Most studies (1–8) of patient-controlled epidural analgesia (PCEA) for labor and delivery have used small bolus volumes, ranging from 3 mL of 0.25% bupivacaine (5) to 6 mL of 0.125% bupivacaine (7) plus or minus opioids. Although PCEA achieved a high level of parturient satisfaction, investigators chose to supplement patient self-administration with a continuous epidural infusion or staff-administered boluses as required or both, acknowledging implicitly some insufficiency in the PCEA technique during labor. However, the addition of a continuous background infusion did not consistently improve PCEA in this context (6,9), while supplements by the midwife mimicked conventional top-up regimens. For example, 20% (7) to 50% (8) of the parturients enrolled in these trials received one or several supplements of 9 (3,9), 10 (4,8), or 12 mL (7) of 0.25% (3,4,9) or 0.125% bupivacaine (7,8). The efficacy of PCEA with low bolus size may thus not be optimal.
We designed a study to assess whether the use of larger bolus size could improve the comfort of parturients and their satisfaction with analgesia during labor and delivery.
After we received approval by our ethics committee and written, informed consent, 220 parturients of mixed parity, ASA physical status I or II, were enrolled in the study. Women with severe medical or obstetric complications, multiple gestation, contraindication to epidural analgesia, and those who were unable to use the PCEA pump were excluded. Instruction in the use of the PCEA pump took place during the preanesthesia visit, approximately 1 mo before delivery. Parturients were told to press the demand button whenever pain occurred and to expect some relief within 5 to 6 min. No comment was made about the prescribed interval between successful demands. If analgesia was deemed inadequate, supplements could be requested at any time.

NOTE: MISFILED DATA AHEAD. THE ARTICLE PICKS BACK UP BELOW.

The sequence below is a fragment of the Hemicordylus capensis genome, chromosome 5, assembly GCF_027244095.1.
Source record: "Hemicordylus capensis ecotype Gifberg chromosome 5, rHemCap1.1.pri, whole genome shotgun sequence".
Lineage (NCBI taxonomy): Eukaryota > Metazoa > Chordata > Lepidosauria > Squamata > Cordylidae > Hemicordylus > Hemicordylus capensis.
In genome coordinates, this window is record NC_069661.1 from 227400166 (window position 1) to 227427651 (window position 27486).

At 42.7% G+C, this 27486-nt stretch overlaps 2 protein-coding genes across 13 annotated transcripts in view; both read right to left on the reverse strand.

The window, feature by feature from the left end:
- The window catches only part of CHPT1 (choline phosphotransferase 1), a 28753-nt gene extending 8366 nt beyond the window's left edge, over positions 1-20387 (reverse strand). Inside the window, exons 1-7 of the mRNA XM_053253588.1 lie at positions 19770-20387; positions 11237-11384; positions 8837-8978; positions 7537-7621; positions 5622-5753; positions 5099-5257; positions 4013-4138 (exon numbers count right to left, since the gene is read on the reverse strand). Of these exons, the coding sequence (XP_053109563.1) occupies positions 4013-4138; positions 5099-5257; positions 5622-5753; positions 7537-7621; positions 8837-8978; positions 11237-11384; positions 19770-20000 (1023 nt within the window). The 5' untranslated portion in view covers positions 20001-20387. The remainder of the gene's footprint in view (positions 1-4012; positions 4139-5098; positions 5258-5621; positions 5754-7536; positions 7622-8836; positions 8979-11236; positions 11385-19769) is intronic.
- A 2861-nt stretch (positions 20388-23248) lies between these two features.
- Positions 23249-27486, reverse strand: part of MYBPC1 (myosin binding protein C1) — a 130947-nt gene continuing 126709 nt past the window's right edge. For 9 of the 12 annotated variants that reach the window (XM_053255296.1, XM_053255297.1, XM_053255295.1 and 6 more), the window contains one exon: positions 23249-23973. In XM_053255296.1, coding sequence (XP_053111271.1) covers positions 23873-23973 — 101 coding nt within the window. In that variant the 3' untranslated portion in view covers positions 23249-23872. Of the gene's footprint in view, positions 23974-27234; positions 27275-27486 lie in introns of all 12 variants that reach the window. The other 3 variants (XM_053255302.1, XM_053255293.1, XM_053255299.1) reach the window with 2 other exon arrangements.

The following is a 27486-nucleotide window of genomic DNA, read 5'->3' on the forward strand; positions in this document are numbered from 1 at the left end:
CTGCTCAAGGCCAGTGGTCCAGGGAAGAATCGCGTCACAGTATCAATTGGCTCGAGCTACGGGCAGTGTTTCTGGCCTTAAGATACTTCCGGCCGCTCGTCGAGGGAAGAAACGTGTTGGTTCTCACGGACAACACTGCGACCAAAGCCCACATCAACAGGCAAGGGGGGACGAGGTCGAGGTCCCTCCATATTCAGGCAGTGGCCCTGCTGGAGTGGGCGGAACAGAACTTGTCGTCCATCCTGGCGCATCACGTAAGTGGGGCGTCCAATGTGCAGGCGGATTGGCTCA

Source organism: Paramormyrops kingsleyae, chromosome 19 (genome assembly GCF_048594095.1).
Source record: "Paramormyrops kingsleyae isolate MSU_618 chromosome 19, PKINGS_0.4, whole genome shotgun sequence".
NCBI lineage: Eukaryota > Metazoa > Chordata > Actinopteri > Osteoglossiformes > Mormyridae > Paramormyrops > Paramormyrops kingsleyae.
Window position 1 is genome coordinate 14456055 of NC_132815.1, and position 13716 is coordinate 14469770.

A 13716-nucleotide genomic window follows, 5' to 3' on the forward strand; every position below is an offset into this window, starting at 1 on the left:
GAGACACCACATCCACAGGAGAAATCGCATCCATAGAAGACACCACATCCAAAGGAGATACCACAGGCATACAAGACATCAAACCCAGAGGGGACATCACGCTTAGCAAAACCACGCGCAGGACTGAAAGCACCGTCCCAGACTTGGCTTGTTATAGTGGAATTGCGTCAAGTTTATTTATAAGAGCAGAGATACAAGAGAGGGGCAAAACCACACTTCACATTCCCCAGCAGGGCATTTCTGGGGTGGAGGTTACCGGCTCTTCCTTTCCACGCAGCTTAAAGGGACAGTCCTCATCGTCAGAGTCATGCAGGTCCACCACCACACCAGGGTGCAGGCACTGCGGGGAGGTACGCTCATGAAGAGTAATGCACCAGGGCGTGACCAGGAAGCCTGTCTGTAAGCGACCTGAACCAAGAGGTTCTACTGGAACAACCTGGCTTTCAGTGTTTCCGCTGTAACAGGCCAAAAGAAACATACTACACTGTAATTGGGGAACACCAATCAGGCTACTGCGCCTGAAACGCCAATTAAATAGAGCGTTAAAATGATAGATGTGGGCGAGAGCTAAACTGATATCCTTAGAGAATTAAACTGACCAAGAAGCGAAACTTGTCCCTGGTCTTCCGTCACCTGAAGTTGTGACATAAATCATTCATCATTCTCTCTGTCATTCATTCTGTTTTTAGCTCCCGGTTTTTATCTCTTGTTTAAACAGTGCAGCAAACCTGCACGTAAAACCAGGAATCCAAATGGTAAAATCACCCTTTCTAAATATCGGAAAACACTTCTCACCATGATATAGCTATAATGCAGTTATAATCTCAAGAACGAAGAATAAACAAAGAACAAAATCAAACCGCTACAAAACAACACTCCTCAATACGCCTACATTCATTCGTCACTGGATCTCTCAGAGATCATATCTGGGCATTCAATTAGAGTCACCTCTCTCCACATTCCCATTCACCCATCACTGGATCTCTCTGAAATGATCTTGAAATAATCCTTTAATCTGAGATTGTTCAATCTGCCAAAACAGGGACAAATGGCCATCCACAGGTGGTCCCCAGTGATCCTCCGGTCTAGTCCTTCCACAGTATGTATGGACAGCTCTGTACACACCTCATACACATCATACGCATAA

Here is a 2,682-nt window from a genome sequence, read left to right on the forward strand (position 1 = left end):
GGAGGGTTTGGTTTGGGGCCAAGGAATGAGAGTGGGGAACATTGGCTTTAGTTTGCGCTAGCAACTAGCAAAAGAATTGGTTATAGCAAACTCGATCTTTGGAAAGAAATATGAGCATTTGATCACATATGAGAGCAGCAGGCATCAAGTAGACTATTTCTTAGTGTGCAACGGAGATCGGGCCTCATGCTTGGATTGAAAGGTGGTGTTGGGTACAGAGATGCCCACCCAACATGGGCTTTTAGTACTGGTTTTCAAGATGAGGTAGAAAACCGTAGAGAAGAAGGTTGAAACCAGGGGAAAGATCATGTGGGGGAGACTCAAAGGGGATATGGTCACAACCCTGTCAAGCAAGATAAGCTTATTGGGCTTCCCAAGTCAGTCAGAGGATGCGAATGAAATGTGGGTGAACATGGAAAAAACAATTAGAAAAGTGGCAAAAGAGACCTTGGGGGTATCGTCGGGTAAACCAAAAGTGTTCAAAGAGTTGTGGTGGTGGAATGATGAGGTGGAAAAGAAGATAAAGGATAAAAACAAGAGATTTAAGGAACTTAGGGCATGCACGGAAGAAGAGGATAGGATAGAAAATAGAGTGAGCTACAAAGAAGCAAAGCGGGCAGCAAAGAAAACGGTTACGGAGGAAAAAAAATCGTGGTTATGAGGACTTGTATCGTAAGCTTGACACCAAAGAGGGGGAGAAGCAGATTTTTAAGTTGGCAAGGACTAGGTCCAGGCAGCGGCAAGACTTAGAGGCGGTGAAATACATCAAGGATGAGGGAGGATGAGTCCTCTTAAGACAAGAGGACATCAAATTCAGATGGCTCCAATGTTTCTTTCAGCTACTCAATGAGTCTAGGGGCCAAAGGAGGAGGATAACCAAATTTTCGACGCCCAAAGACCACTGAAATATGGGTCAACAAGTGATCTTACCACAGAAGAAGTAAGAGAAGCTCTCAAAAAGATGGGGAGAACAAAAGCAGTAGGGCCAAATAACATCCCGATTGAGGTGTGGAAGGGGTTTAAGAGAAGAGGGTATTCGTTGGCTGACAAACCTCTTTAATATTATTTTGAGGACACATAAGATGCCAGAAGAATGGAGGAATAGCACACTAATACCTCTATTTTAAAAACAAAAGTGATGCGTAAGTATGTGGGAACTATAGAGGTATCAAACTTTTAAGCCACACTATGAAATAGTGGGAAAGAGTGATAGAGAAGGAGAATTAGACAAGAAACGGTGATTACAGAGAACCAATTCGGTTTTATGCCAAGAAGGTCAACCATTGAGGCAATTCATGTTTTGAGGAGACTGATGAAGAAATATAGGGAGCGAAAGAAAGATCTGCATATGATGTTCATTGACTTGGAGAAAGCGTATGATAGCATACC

Parturients received 500 to 1000 mL 0.9% NaCl IV infusion, followed by insertion of a five-port 20-gauge epidural catheter 4–5 cm into the epidural space at the L3-4 or L4-5 interspace. Catheters were carefully observed, aspirated gently for return of blood or cerebrospinal fluid, then tested by the injection of 2 mL, followed by 5 mL, of 2% lidocaine with epinephrine. After referring to a previously constructed randomization table, the attending anesthesiologist programmed the PCEA pump (APM Abbott, North Chicago, IL) to infuse either a 4-mL bolus dose with a lockout interval of 8 min (4-mL/8-min group;n = 110) or a 12-mL bolus dose with a lockout interval of 25 min (12-mL/25-min group;n = 110). To maintain blinding, the parturient, midwife, and obstetrician were unaware of the group assignment, and evaluation was performed by the midwife. As soon as the PCEA pump was attached to the epidural catheter, oxytocin IV infusion was begun at a rate of 2.5 mU/min, and the rate was increased by 2.5 mU/min every 30–45 min until an adequate labor pattern was achieved. All the epidural catheters were placed for the induction of labor before the onset of painful contractions. Both groups received an epidural solution containing 0.125% bupivacaine, 1:800,000 epinephrine and sufentanil 0.625 μg/mL. There was no background infusion or dose limit. A midwife again instructed the women on PCEA use when they entered the study. Rescue analgesia consisted of 6 mL of 0.25% epidural bupivacaine.